If these elements sound vaguely familiar, that’s because this particular story has been told in the comics, in issues 12 and 13 of the Masters of the Universe comic published by Marvel/Star Comics in 1988. In that story, Lifetime, the Power Sword gets lost in time and a young Prince Adam finds himself in the future where, without the sword, He-Man never reappears, and evil has taken over Eternia. This leaves the heroes on a quest to find the sword, to overthrow the forces of evil.
This is not to say Smith lifted his sequel from the old comics, but the story beats are similar, and audiences would expect more from one of geekdom’s fan favourite writers. This is the guy whose Guardian Devil storyline from the Daredevil comics remains one of the high points of the long-running series, and whose resurrection of Green Arrow in the DC Comics series set a new standard for the iconic comics character. Maybe if Netflix would have just allowed Smith to call this series what it really is – Teela and Her Sisters Look For the Masters of the Universe.
In a world where magic is almost gone, the daughter of the Sorceress (yes, Smith references this long-running secret in Revelations but never spells it out for the Woman-At-Arms) cobbles together a rag-tag team of warriors, including one from the side of evil, as they attempt to locate both halves of the Power Sword, in Eternia’s heaven and in hell. As this is a Kevin Smith project, there are multiple references to the old show that would make fans go, I know what he’s referring to, as well as some changes that seem more cosmetic than necessary. Oh, there’s also a notable character death (or two, depending on how you look at it) that seems rather unnecessary and like an Orko spell gone wrong, one hopes that this gets corrected in subsequent seasons.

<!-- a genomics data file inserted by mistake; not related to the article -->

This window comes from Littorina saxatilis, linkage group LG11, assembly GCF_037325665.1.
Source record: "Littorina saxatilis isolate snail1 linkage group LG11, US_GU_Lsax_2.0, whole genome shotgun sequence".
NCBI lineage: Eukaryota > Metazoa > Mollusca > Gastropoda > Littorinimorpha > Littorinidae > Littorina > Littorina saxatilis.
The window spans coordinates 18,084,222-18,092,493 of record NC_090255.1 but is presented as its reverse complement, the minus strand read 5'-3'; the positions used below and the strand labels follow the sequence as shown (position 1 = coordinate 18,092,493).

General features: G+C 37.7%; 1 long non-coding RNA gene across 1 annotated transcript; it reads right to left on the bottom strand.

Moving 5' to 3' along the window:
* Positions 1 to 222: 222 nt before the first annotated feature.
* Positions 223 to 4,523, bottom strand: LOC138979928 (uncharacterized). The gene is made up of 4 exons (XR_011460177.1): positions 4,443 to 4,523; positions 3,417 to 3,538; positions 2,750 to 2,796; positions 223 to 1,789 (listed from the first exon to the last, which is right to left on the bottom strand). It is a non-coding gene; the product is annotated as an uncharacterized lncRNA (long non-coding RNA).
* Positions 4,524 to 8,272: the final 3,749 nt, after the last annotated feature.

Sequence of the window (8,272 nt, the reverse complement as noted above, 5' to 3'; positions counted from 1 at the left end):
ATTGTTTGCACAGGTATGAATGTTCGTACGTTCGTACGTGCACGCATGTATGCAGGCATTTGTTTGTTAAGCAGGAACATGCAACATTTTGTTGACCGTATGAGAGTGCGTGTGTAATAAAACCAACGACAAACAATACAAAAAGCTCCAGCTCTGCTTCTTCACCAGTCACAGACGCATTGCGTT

Is it necessary to turn King Grayskull into a black character? Maybe, but there’s little value in it. The group also introduces Andra to the cartoon for the first time, but when she was first introduced in the Marvel/Star comics back in the 80s, she served as a supporting white character. Changing her race does little here, as does her character, in the grand scheme of things in this series.
That said, Revelations does tap into some of the lore of the franchise, such as who Teela’s mother is, if Queen Marlena knew if her son was the most powerful man in the universe, what secrets lie in Castle Greyskull, and who forged the Power Sword. After countless reboots and reimaginations over the last three decades, it’s nice to know what is regarded as canon. Still, these are the easy elements to incorporate, and with Evil Lynn’s augmented role in this series, Smith could have taken an additional step and addressed a lesser known story point, that Queen Marlena was originally an astronaut from Earth, and she was accompanied in her ship by Evelyn Powers, Biff Beastman, and Dr. Scope, who ultimately became Evil Lynn, Beastman and Tri-Klops in the series.
On the surface, five episodes for this seems short, but like the new Transformers: War for Cybertron trilogy, also on Netflix, there is just something missing in the entire presentation. Something familiar is new again, but there are many notable things missing and fans will wonder what happened.
Maybe we’ve all grown up, and we should learn to accept that what we knew and loved as a child can never measure up under the scrutiny of modern lenses. And in this case, the powers of Netflix have given us a sequel, but it doesn’t quite have the power to retain the magic.
GEEK REVIEW SCORE
A twist in the final episode sets up a new season, but to be honest, let’s just bring back Hordak and Etheria, and the real She-Ra is the hero we’re all holding out for.
Story - 6/10
Direction - 6/10
Characterisation - 7/10
Geek Satisfaction - 5/10